I said earlier this week that, as a father myself, I just don’t see how the dad of the suspect in the Fourth of July mass murder in Highland Park, Illinois could have endorsed his son’s Firearm Owner ID application in December of 2019 given that police had been called out to the suspect’s home twice that year; once on a report that the suspect had tried to commit suicide, and the second when a family member reported that the suspect was threatening to “kill everyone.”
Since then Robert Crimo, Jr. has spoken out publicly, saying that he never saw his son as a danger to himself or others and that the 2019 threat to kill family members was just a “child’s outburst.” Oddly, in that same interview he talked about his son’s knife collection, which was taken by police at the time of the “outburst”, though he allegedly told law enforcement shortly after the weapons were removed from the home that the collection was his, and not his son’s.
I’ve been less than impressed by Crimo’s statements since his son was arrested and accused of planning and carrying out the cowardly attack on a crowd of people hoping to enjoy an Independence Day parade, but does he bear any legal responsibility for the attack? Police say they’re now investigating the father for endorsing his son’s FOID application in December of 2019, and say he “could” be culpable for the horrific killings to some degree.
[The suspect] was still under 21 in 2020 when he purchased the AR-15-style weapon allegedly used in Monday’s attack — a purchase he could only make because his father sponsored his Firearm Owners Identification (FOID) application.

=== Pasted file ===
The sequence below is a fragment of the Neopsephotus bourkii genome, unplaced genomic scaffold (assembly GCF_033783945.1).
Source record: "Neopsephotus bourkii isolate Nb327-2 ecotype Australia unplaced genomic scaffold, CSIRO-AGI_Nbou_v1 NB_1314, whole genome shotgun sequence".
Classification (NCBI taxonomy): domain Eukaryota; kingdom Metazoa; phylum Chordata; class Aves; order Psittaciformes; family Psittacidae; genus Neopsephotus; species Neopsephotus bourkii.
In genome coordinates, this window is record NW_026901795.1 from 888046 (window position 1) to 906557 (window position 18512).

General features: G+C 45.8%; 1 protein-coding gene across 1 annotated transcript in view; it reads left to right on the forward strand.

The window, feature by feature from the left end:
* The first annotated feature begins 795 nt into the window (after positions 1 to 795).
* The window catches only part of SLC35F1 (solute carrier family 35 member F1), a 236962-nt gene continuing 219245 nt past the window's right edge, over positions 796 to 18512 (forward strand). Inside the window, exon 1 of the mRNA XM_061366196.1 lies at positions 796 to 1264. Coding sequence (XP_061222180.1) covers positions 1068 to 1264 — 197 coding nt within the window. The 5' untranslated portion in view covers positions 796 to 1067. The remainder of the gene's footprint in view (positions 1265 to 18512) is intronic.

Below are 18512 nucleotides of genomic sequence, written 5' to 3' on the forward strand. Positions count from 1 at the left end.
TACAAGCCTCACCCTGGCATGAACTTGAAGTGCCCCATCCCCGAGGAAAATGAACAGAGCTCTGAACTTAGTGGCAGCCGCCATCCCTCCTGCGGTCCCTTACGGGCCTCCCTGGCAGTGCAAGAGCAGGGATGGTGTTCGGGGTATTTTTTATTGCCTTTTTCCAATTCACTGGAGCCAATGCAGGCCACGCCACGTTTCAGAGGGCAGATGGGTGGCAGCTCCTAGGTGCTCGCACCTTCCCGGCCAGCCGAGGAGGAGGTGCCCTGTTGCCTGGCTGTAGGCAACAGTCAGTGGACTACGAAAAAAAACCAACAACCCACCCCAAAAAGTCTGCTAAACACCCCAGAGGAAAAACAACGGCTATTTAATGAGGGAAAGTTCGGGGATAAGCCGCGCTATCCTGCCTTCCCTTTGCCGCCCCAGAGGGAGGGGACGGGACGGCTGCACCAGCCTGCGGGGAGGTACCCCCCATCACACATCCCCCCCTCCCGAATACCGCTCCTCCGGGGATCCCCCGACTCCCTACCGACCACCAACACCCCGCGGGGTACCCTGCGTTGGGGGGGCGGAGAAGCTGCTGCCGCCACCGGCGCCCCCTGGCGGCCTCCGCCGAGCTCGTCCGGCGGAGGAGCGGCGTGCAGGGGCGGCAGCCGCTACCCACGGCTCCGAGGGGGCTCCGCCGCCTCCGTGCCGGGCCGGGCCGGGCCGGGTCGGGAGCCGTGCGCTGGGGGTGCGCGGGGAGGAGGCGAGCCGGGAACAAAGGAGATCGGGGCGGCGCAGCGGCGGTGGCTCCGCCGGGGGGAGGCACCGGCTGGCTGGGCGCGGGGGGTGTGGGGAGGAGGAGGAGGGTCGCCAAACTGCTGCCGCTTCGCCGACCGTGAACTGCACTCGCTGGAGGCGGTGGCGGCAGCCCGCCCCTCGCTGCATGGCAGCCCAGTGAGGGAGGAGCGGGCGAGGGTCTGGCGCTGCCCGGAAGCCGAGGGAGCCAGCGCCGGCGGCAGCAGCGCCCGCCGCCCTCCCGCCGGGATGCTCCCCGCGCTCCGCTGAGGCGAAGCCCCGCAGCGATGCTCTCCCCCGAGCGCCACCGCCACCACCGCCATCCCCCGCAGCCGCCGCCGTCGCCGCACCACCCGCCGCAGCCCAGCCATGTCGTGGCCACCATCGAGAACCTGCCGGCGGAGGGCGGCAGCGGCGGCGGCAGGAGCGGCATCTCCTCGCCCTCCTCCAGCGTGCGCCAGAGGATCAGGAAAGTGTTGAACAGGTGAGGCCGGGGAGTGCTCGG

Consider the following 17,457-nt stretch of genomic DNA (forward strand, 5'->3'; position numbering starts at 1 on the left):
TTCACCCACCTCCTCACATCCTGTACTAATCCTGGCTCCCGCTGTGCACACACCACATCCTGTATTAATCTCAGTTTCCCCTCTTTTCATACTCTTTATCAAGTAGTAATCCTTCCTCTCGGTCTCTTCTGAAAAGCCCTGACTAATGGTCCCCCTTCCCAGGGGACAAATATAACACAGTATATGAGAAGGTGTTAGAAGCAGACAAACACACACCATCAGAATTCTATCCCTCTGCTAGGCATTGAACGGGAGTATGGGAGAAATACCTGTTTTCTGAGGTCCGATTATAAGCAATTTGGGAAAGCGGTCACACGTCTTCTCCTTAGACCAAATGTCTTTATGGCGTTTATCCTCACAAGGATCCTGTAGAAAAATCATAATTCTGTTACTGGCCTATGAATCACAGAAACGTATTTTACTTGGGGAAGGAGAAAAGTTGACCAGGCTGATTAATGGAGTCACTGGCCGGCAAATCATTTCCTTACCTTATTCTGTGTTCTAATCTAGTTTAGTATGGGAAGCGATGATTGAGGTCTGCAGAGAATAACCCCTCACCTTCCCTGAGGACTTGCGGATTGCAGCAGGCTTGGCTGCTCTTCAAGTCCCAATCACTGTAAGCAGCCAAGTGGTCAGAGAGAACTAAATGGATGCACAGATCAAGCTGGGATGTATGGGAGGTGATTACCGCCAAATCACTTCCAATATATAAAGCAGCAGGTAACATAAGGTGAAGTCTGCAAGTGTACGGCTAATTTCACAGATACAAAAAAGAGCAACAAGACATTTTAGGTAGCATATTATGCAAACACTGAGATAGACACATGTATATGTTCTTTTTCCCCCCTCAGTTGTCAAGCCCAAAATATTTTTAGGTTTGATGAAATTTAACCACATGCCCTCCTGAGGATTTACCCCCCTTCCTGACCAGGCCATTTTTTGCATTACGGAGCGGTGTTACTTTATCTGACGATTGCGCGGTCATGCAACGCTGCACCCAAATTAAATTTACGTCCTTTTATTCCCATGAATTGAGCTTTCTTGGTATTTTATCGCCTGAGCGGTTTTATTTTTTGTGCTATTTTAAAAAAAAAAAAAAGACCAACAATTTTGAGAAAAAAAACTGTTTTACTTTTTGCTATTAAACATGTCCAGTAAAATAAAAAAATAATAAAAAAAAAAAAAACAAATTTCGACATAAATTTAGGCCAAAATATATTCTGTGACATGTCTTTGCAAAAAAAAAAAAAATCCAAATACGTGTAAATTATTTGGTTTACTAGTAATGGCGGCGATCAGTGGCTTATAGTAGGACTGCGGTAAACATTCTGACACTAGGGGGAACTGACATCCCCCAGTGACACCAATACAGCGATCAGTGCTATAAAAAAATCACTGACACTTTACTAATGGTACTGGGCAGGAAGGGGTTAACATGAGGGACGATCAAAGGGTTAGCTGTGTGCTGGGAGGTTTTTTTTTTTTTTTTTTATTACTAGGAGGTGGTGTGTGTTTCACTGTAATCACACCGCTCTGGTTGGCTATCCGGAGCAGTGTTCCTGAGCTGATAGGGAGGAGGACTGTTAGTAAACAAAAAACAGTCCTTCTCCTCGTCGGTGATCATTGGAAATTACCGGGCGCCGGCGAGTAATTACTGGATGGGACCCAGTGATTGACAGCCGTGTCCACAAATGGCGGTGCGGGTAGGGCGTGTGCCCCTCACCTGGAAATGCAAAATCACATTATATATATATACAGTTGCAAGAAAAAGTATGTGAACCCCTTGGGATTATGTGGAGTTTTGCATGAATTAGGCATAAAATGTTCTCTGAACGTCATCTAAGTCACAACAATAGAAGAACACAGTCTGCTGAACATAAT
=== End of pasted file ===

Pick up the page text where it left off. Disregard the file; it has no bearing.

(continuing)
Under an affidavit [the suspect’s] father signed, he agreed to be “liable for any damages resulting from the minor applicant’s use of firearms or firearm ammunition.”
Asked if the suspect’s parents could be in any criminal jeopardy, Illinois State Police Director Brendan Kelly said it’s too early to tell.
“There’s probably going to be civil litigation. There is ongoing criminal prosecution and criminal investigation,” he told reporters Wednesday.
“Issues of culpability, liability, who may have responsibility in certain circumstances, are all part and parcel of that process. Making a conclusionary statement, the Illinois State Police, weighing in on that, is not appropriate.”
He added: “That determination and the answer to that question is something that will have to be decided in the court.”
The father’s liability is going to hinge on how that provision in the affidavit he signed is interpreted by police and the courts. The suspect may have been under 21 when he purchased the gun used in the attack, but he was 21 when he carried out his cowardly plan. You could read that provision as holding sponsors of under-21s responsible for any criminal misuse of a gun in perpetuity, or at least as long as the applicant has a valid FOID card, but you could also view that provision as holding co-sponsors liable only as long as the applicant is a minor.
Given the carnage involved in the attack, my guess is that prosecutors will try to go with the broader interpretation of the provision if possible. If they do, then what the suspect’s father knew or should have known about his son’s behavior and troubled mind won’t really matter, at least in court. He signed his name on the dotted line, and that would be enough to hold him at least partially liable for his son’s actions.